Some thoughts on writers' workshops and today's ghost story

IMG_1251I’ve been reading a lot about the value or lack of regarding creative writing workshops this year. Most focus on whether or not “writing can be taught” citing publications and famous coteries that existed at pricey and difficult to enter universities. Few mention workshops for those who lack funds, connections, or academic credentials.

I don’t know, but maybe skipping out on life for a few hours in order to attend to writing for writing’s sake shouldn’t be a mark of privilege.

I’m not slinging any nastiness toward people in MFA programs, if anything graduate success rates turn those who enter them without today’s prerequisites into brave individuals. It’s the encroachment of professionalization into every branch of the humanities that worries me more. Why are MFAs cited on the backs of more and more books? Why are some writing conferences even requiring them, as if you have to have a resume to create?

We used to be a culture of writers. Just look back at those letters written during the Civil War, or by your grandparents, and you’ll see that it wasn’t just the gilded who could turn a phrase.

And maybe when people participate in a writing group or sign up for NANOWRIMO, or scribble poetry in their notebooks, it’s just a matter of doing what comes naturally. Think about it. In a year when public rudeness is being both celebrated and lamented on a massive scale, shouldn’t we be happy that a few people are quietly trying to bring a little more integrity and accuracy to their self-expression?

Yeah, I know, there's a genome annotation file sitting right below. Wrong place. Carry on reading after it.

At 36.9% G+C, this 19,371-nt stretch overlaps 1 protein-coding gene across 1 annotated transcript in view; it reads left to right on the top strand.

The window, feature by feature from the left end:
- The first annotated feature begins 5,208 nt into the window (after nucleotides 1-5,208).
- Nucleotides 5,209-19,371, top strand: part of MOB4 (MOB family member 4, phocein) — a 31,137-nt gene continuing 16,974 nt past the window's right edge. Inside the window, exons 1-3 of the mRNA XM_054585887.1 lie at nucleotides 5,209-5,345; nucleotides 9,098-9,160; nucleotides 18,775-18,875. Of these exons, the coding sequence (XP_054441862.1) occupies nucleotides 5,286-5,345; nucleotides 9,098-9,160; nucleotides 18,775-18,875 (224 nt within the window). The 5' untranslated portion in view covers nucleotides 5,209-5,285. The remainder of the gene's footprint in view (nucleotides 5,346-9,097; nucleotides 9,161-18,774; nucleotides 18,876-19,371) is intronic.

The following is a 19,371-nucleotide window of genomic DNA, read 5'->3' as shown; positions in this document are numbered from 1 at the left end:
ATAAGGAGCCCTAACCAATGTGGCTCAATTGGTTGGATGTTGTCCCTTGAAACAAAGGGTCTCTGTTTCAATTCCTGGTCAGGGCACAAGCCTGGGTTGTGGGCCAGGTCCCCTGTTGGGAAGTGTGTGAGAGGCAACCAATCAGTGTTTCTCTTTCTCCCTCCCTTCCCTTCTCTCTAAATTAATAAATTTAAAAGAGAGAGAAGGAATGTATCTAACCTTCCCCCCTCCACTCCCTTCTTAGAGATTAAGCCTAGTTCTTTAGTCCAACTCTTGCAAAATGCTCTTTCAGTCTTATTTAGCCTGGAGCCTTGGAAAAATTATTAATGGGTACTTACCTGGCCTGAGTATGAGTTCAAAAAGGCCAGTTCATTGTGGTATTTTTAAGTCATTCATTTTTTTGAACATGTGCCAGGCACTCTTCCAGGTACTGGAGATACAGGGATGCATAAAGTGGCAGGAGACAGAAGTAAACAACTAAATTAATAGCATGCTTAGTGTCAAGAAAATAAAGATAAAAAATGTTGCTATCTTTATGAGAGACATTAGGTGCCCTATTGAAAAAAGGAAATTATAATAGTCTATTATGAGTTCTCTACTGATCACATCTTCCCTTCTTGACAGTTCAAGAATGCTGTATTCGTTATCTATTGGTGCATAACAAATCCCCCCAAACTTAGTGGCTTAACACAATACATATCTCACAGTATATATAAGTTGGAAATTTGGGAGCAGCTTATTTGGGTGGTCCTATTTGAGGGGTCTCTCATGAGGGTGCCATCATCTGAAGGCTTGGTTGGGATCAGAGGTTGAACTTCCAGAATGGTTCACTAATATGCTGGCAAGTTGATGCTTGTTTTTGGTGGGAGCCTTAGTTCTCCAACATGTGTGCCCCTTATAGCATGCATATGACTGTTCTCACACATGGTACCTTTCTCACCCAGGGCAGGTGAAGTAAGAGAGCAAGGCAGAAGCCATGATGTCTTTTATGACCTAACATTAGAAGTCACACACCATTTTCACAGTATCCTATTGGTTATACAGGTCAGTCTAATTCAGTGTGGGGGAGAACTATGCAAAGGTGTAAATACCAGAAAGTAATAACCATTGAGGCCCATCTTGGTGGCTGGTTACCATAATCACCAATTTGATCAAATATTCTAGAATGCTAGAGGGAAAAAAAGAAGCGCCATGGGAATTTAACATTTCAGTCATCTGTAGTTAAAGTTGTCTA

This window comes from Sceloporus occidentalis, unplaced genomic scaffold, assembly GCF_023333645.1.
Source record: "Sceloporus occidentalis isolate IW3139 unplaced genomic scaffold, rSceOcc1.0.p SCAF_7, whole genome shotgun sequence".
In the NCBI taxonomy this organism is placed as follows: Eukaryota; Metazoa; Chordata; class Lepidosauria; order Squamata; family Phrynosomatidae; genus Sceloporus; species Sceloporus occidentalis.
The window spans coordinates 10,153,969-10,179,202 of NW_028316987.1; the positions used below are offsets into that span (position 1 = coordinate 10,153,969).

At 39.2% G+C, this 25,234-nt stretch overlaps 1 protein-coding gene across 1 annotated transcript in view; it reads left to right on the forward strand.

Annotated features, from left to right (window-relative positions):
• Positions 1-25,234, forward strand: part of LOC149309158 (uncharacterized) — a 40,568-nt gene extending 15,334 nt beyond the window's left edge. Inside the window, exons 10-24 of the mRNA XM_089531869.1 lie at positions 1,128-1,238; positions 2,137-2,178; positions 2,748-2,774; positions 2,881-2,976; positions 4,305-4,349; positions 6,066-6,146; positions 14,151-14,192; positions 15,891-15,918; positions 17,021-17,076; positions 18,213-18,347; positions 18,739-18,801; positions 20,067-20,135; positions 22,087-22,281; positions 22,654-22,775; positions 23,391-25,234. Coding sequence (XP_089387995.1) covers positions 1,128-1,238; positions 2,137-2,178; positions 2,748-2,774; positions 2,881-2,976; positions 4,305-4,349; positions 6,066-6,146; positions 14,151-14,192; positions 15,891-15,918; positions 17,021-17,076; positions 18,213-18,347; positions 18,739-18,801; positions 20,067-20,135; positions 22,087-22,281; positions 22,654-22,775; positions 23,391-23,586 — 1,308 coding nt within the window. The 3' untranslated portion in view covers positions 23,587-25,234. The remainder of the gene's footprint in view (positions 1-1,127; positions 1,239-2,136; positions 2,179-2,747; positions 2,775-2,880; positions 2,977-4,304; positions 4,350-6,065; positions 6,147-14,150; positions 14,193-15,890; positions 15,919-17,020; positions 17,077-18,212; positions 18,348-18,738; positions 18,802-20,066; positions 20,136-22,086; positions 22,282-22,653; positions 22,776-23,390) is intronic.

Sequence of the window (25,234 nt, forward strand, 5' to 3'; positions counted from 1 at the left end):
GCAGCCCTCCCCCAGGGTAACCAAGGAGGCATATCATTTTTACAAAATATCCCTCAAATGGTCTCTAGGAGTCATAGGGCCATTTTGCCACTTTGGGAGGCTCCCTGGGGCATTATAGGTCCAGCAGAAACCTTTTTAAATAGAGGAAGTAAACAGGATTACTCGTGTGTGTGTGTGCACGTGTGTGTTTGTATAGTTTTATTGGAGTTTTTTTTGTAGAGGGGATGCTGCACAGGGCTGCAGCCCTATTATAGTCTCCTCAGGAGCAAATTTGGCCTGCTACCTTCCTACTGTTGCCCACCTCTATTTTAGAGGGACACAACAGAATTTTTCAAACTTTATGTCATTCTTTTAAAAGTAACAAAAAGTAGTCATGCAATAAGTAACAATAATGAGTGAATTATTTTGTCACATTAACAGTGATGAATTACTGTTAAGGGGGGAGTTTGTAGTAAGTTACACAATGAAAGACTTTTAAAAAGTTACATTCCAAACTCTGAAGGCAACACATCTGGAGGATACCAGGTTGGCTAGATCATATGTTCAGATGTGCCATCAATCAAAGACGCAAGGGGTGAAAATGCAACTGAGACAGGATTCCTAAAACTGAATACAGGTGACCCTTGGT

That reason alone should be enough to show that yes, writing can be taught, not necessarily as a path to book contracts or publication, but to the communication skills we’re losing as a result of being time starved and painted in corporate happy face throughout most of our waking hours.

Therefore, if you are considering joining a writing group, don’ t think about publication or literary success. Understand instead that you will never have a better opportunity to see your work, and yourself through other people’s eyes. It isn’t therapy. It’s more honest than that. For a few hours each week you get to throw your own idiosyncratic and vulnerable self, your fumbling vowels, and screwed up punctuation before a group of total strangers and see how they land. Take it for what it is and relish it. It’s an increasingly rare opportunity.

On to today’s ghost story. Here is Bram Stoker’s “Dracula’s Guest”. Originally part of the novel, “Guest” was published as a prequel after Stoker’s death. It’s a fantastic story and if you live in nearby, the Orange County Museum Contemporary Art sells mini bound versions of it in their gift shop for less than two dollars.

It’s free here.


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